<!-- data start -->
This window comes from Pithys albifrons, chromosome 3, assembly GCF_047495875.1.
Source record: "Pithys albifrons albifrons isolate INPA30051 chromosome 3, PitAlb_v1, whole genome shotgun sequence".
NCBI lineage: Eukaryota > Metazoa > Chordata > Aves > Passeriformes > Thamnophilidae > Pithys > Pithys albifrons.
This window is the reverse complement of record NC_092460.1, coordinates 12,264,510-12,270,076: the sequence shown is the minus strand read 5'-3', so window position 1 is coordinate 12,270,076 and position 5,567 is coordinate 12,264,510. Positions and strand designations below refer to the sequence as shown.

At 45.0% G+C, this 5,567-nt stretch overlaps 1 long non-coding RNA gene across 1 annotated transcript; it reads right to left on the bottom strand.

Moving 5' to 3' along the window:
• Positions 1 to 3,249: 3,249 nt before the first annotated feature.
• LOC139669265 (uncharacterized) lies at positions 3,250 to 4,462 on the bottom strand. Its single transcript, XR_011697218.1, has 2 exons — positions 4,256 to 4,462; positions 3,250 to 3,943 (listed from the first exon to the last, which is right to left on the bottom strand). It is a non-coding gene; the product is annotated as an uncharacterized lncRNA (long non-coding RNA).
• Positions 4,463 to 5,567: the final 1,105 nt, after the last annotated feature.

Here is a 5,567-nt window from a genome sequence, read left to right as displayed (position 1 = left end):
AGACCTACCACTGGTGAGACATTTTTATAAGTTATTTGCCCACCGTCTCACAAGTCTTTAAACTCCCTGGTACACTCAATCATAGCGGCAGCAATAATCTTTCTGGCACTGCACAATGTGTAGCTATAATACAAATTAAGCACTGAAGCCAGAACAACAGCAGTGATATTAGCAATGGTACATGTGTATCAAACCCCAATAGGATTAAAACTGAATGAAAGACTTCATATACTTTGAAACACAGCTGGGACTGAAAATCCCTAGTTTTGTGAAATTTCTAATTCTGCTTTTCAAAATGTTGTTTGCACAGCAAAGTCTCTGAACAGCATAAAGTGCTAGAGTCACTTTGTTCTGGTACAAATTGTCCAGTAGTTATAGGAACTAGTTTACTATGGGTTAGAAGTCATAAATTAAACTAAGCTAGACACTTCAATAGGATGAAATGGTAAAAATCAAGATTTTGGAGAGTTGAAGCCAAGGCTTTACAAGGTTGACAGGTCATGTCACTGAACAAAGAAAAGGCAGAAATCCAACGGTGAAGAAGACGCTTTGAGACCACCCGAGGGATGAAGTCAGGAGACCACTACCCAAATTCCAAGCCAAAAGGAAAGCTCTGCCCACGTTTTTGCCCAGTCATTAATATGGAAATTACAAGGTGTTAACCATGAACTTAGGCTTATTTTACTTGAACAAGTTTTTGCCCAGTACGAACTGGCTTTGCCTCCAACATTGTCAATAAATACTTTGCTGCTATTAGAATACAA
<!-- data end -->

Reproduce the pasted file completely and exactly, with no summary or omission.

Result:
This window comes from Pithys albifrons, chromosome 3, assembly GCF_047495875.1.
Source record: "Pithys albifrons albifrons isolate INPA30051 chromosome 3, PitAlb_v1, whole genome shotgun sequence".
NCBI lineage: Eukaryota > Metazoa > Chordata > Aves > Passeriformes > Thamnophilidae > Pithys > Pithys albifrons.
This window is the reverse complement of record NC_092460.1, coordinates 12,264,510-12,270,076: the sequence shown is the minus strand read 5'-3', so window position 1 is coordinate 12,270,076 and position 5,567 is coordinate 12,264,510. Positions and strand designations below refer to the sequence as shown.

At 45.0% G+C, this 5,567-nt stretch overlaps 1 long non-coding RNA gene across 1 annotated transcript; it reads right to left on the bottom strand.

Moving 5' to 3' along the window:
• Positions 1 to 3,249: 3,249 nt before the first annotated feature.
• LOC139669265 (uncharacterized) lies at positions 3,250 to 4,462 on the bottom strand. Its single transcript, XR_011697218.1, has 2 exons — positions 4,256 to 4,462; positions 3,250 to 3,943 (listed from the first exon to the last, which is right to left on the bottom strand). It is a non-coding gene; the product is annotated as an uncharacterized lncRNA (long non-coding RNA).
• Positions 4,463 to 5,567: the final 1,105 nt, after the last annotated feature.

Here is a 5,567-nt window from a genome sequence, read left to right as displayed (position 1 = left end):
AGACCTACCACTGGTGAGACATTTTTATAAGTTATTTGCCCACCGTCTCACAAGTCTTTAAACTCCCTGGTACACTCAATCATAGCGGCAGCAATAATCTTTCTGGCACTGCACAATGTGTAGCTATAATACAAATTAAGCACTGAAGCCAGAACAACAGCAGTGATATTAGCAATGGTACATGTGTATCAAACCCCAATAGGATTAAAACTGAATGAAAGACTTCATATACTTTGAAACACAGCTGGGACTGAAAATCCCTAGTTTTGTGAAATTTCTAATTCTGCTTTTCAAAATGTTGTTTGCACAGCAAAGTCTCTGAACAGCATAAAGTGCTAGAGTCACTTTGTTCTGGTACAAATTGTCCAGTAGTTATAGGAACTAGTTTACTATGGGTTAGAAGTCATAAATTAAACTAAGCTAGACACTTCAATAGGATGAAATGGTAAAAATCAAGATTTTGGAGAGTTGAAGCCAAGGCTTTACAAGGTTGACAGGTCATGTCACTGAACAAAGAAAAGGCAGAAATCCAACGGTGAAGAAGACGCTTTGAGACCACCCGAGGGATGAAGTCAGGAGACCACTACCCAAATTCCAAGCCAAAAGGAAAGCTCTGCCCACGTTTTTGCCCAGTCATTAATATGGAAATTACAAGGTGTTAACCATGAACTTAGGCTTATTTTACTTGAACAAGTTTTTGCCCAGTACGAACTGGCTTTGCCTCCAACATTGTCAATAAATACTTTGCTGCTATTAGAATACAA